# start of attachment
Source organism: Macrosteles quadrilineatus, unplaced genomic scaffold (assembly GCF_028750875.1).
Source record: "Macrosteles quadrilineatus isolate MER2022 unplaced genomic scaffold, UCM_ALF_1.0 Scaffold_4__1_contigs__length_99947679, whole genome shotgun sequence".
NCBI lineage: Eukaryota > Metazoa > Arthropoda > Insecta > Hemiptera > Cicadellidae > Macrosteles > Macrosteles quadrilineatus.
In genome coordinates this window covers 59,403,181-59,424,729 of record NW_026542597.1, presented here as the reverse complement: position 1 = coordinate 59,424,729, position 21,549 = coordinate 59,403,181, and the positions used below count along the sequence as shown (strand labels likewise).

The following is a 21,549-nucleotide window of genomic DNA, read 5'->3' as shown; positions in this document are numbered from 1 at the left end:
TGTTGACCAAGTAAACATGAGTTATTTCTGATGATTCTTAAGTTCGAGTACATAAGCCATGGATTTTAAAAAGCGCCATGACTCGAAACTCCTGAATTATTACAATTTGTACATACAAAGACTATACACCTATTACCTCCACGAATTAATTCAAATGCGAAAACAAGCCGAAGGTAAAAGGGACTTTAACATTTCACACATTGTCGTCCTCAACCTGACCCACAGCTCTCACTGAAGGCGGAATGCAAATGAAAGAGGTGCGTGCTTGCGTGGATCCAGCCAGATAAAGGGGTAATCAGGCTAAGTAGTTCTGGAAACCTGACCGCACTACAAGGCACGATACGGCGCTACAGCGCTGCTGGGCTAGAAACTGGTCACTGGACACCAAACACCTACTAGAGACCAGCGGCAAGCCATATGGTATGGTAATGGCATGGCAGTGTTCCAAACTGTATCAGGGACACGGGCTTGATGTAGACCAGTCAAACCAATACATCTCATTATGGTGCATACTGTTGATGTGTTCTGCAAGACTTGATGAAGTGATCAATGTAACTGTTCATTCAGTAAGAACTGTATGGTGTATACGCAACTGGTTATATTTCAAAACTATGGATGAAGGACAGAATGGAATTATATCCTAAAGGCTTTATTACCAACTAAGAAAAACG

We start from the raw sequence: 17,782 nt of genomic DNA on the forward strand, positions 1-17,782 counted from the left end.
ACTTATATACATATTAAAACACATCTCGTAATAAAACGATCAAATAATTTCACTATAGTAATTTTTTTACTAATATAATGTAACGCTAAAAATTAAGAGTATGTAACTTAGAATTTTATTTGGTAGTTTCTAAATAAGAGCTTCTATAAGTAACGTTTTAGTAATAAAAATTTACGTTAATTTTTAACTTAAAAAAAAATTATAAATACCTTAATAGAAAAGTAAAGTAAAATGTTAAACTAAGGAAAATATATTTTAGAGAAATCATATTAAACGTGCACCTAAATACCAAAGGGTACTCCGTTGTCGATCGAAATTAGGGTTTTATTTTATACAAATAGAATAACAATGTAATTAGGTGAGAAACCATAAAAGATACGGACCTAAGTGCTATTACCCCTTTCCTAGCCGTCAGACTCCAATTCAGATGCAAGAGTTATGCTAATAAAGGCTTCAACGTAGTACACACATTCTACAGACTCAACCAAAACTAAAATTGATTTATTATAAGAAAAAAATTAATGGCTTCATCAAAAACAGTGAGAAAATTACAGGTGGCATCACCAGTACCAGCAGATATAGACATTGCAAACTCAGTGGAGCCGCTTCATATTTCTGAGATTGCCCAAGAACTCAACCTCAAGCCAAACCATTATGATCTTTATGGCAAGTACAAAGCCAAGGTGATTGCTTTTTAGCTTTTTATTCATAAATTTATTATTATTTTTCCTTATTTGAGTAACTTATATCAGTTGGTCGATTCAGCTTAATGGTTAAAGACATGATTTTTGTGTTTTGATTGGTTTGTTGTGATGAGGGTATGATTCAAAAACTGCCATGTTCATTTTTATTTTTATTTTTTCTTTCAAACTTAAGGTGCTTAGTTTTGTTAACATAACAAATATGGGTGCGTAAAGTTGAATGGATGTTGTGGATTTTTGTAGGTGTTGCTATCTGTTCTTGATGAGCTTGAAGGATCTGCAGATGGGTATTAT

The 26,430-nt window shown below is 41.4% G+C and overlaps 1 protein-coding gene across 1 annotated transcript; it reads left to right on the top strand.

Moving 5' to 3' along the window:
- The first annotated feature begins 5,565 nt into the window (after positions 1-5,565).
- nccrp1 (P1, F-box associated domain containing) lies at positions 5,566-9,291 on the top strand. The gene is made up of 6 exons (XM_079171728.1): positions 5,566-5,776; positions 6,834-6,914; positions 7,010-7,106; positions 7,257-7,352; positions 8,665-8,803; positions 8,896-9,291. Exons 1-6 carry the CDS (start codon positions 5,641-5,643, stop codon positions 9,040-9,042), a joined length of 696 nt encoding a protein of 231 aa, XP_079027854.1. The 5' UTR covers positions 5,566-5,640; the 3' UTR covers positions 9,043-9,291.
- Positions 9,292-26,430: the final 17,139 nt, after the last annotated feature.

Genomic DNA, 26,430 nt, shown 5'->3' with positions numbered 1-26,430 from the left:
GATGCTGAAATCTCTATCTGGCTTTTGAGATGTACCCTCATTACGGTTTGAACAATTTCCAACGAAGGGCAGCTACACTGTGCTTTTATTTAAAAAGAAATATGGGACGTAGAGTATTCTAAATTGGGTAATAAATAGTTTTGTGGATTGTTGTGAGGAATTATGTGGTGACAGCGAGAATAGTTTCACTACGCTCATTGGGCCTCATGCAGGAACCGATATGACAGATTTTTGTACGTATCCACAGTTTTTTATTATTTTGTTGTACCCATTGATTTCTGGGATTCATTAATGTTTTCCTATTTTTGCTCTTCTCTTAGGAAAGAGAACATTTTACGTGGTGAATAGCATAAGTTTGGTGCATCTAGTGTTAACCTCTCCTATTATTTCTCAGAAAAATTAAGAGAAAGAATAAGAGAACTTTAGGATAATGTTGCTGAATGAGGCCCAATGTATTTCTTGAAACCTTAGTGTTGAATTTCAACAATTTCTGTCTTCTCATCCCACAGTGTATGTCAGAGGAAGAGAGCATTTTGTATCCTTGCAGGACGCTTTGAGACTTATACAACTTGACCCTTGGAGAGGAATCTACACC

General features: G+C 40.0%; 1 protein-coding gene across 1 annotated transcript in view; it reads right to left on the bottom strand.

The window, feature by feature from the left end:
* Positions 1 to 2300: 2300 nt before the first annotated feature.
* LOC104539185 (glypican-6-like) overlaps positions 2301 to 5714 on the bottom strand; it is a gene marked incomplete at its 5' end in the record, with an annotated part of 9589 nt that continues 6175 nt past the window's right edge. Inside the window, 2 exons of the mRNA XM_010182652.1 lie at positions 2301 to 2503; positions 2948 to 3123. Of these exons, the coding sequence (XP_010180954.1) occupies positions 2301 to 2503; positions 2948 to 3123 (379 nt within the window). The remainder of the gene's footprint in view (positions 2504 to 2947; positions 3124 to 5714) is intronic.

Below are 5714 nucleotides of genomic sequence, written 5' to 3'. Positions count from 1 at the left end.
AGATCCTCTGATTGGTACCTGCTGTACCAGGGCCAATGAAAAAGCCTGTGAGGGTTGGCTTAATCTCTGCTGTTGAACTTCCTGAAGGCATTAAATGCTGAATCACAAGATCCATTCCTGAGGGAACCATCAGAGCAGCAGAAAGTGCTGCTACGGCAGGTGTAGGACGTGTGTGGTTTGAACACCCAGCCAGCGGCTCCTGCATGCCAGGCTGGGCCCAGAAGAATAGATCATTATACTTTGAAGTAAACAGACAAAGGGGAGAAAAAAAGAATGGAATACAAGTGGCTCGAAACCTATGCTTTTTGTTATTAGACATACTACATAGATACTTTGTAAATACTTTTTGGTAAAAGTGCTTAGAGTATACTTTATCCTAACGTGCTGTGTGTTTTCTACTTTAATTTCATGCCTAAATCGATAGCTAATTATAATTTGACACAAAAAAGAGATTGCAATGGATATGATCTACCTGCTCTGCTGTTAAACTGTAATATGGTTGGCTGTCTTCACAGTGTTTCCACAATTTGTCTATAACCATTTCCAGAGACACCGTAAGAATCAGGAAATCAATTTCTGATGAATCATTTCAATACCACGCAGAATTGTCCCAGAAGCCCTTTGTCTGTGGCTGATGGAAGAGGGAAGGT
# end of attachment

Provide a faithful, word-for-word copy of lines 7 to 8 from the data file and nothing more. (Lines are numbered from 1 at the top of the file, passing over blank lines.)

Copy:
We start from the raw sequence: 17,782 nt of genomic DNA on the forward strand, positions 1-17,782 counted from the left end.
ACTTATATACATATTAAAACACATCTCGTAATAAAACGATCAAATAATTTCACTATAGTAATTTTTTTACTAATATAATGTAACGCTAAAAATTAAGAGTATGTAACTTAGAATTTTATTTGGTAGTTTCTAAATAAGAGCTTCTATAAGTAACGTTTTAGTAATAAAAATTTACGTTAATTTTTAACTTAAAAAAAAATTATAAATACCTTAATAGAAAAGTAAAGTAAAATGTTAAACTAAGGAAAATATATTTTAGAGAAATCATATTAAACGTGCACCTAAATACCAAAGGGTACTCCGTTGTCGATCGAAATTAGGGTTTTATTTTATACAAATAGAATAACAATGTAATTAGGTGAGAAACCATAAAAGATACGGACCTAAGTGCTATTACCCCTTTCCTAGCCGTCAGACTCCAATTCAGATGCAAGAGTTATGCTAATAAAGGCTTCAACGTAGTACACACATTCTACAGACTCAACCAAAACTAAAATTGATTTATTATAAGAAAAAAATTAATGGCTTCATCAAAAACAGTGAGAAAATTACAGGTGGCATCACCAGTACCAGCAGATATAGACATTGCAAACTCAGTGGAGCCGCTTCATATTTCTGAGATTGCCCAAGAACTCAACCTCAAGCCAAACCATTATGATCTTTATGGCAAGTACAAAGCCAAGGTGATTGCTTTTTAGCTTTTTATTCATAAATTTATTATTATTTTTCCTTATTTGAGTAACTTATATCAGTTGGTCGATTCAGCTTAATGGTTAAAGACATGATTTTTGTGTTTTGATTGGTTTGTTGTGATGAGGGTATGATTCAAAAACTGCCATGTTCATTTTTATTTTTATTTTTTCTTTCAAACTTAAGGTGCTTAGTTTTGTTAACATAACAAATATGGGTGCGTAAAGTTGAATGGATGTTGTGGATTTTTGTAGGTGTTGCTATCTGTTCTTGATGAGCTTGAAGGATCTGCAGATGGGTATTAT